We used 16 serotypes (HAdV-C2, B3, E4, D9, D10, B14, B16, B21, D20, A31, B34, B35, D37, F40, F41, and D51) selected from species A to G in order to examine virus-spread ability as compared to HAdV-C5. We summarized cellular receptors for HAdVs which were suggested due to being experimentally examined by using some HAdVs in Table S2. We first propagated HAdVs in a human lung carcinoma cell line, A549 cells, which is a permissive cell line to propagate HAdVs. Of the tested HAdVs, 10 serotypes (HAdV-C2, B3, E4, D9, D10, A31, B34, B35, D37, and D51) as well as HAdV-C5 were propagated well in A549 cells, but 6 kinds of HAdVs (HAdV-B14, B16, B21, D20, F40, and F41) were not. In contrast, these HAdVs (HAdV-B14, B16, B21, D20, F40, and F41) were propagated well in HEK293 cells (data not shown). Both A549 and HEK293 cell lines express the tested HAdVs’ receptors [49], hCAR, human CD46 (hCD46), and αv-integrins [49]. Nevertheless, the propagation of 6 kinds of HAdVs (HAdV-B14, B16, B21, D20, F40, and F41) was restricted in A549 cells. Thus, these experimental observations suggested that 6 kinds of HAdVs propagated in HEK293 cells had host range diversity for productive infection. We purified HAdVs which were propagated in ten T175-cm2 flasks of A549 or HEK293 cells and measured biological and physical titers of purified HAdVs. Because 6 serotypes (HAdV-B14, B16, B21, D20, F40, and F41) were not propagated well in A549 cells, we used 293A cells to measure those infectious titers by plaque assay. We were able to count the number of plaques on A549 or 293A cells infected with most HAdVs by a caliper, but not able to count the plaques of HAdV-B16, F40, and F41 due to being very small sizes (data not shown). Therefore, we counted the numbers of plaques of these HAdVs observed by microscopy (Figures S2 and S3) and then calculated their infectious titers (Table 1). The infectious titers of most HAdVs were similar to that of HAdV-C5, but those of HAdV-B3, HAdV-B16, A31, F40, and F41 were 20- to 890-fold lower as compared to HAdV-C5 (Table 1). The genome titers of most HAdVs showed similar values to that of HAdV-C5, and the ratios of genomes to PFU in HAdVs except HAdV-B3, F40, and F41 were the range of 10 to 520 (Table 1). Moreover, the values of particle titers of most HAdVs were similar to that of HAdV-C5, but the particle titers of HAdV-B16 and F40 showed 10- to 40-fold lower values than that of HAdV-C5 (Table 1). Thus, the ratios of particles to PFU in HAdVs except HAdV-A31, B3, F40, and F41 were in the range of 10 to 360 (Table 1). The analyses of the biological and physical properties of HAdVs purified in this study were reproducible. Dr. Green et al. have reported that the ratios of particles to PFU of HAdV-C1 to D30 which were purified from infected KB cells were the ranges from 11∶1 to 2300∶1 [38]. Thus, we obtained similar ratios of particles to PFU in HAdVs except HAdV-B3 and D21 as compared with data reported by Dr. Green et al. [38]. Together, our results indicated that some HAdV serotypes have host range diversity and most HAdVs were effectively purified from A549 or 293 cells (Table 1).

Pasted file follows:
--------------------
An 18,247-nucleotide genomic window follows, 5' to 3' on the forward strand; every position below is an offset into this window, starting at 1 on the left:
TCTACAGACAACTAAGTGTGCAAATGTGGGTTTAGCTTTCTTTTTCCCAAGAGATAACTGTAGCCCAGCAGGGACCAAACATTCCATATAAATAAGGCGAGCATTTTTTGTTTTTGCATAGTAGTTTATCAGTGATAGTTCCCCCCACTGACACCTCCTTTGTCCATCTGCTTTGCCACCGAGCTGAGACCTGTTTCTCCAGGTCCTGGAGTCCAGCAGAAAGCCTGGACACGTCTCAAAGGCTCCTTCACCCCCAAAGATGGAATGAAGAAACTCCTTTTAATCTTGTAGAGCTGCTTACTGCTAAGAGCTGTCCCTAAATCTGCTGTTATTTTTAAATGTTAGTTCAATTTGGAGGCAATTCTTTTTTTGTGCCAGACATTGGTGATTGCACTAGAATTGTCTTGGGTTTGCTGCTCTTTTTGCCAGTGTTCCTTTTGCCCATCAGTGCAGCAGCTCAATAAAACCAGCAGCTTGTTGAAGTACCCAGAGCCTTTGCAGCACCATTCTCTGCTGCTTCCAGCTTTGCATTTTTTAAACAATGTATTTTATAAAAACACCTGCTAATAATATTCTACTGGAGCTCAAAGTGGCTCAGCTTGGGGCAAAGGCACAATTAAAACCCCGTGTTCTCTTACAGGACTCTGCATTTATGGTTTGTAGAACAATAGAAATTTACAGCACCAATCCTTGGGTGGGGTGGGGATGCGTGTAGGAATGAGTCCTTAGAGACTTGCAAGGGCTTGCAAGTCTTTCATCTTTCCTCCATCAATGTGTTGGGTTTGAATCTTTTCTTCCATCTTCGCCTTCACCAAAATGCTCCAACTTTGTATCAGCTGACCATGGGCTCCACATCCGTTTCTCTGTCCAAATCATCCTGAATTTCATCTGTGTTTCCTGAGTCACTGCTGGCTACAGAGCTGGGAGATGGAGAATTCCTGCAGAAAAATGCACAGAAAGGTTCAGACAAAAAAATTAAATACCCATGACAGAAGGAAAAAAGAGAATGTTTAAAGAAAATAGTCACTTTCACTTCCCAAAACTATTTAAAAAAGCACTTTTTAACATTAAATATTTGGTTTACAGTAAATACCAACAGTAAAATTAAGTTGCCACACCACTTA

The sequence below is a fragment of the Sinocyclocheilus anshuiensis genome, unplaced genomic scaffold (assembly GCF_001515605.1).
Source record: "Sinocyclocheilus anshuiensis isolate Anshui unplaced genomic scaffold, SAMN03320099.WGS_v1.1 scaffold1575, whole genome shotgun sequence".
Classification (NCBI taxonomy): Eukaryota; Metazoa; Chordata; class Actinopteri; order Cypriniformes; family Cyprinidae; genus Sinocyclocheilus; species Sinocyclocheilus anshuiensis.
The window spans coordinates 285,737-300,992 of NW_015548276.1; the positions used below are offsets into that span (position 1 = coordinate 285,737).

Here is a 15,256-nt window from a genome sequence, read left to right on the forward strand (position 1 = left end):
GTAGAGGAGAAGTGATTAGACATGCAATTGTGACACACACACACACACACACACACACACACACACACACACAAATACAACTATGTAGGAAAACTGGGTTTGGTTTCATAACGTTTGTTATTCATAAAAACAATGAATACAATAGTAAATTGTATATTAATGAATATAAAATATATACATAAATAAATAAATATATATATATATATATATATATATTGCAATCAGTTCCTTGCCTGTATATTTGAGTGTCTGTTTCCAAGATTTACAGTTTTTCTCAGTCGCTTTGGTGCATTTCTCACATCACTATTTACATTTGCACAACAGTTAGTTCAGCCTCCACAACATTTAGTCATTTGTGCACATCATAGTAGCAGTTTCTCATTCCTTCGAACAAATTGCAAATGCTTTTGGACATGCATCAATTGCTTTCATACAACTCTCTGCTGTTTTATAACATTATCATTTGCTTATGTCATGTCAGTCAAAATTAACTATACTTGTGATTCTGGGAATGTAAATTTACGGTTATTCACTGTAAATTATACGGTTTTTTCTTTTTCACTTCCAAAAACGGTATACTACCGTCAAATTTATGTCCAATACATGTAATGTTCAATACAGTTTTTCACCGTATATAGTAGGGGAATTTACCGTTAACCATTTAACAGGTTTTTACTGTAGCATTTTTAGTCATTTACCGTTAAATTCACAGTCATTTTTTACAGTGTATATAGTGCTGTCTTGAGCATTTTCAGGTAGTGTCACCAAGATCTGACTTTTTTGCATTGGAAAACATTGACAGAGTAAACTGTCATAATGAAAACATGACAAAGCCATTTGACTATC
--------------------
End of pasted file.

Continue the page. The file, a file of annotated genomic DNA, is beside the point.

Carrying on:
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Table 1. Summary of biological and physical titers of wild type HAdVs used in this study.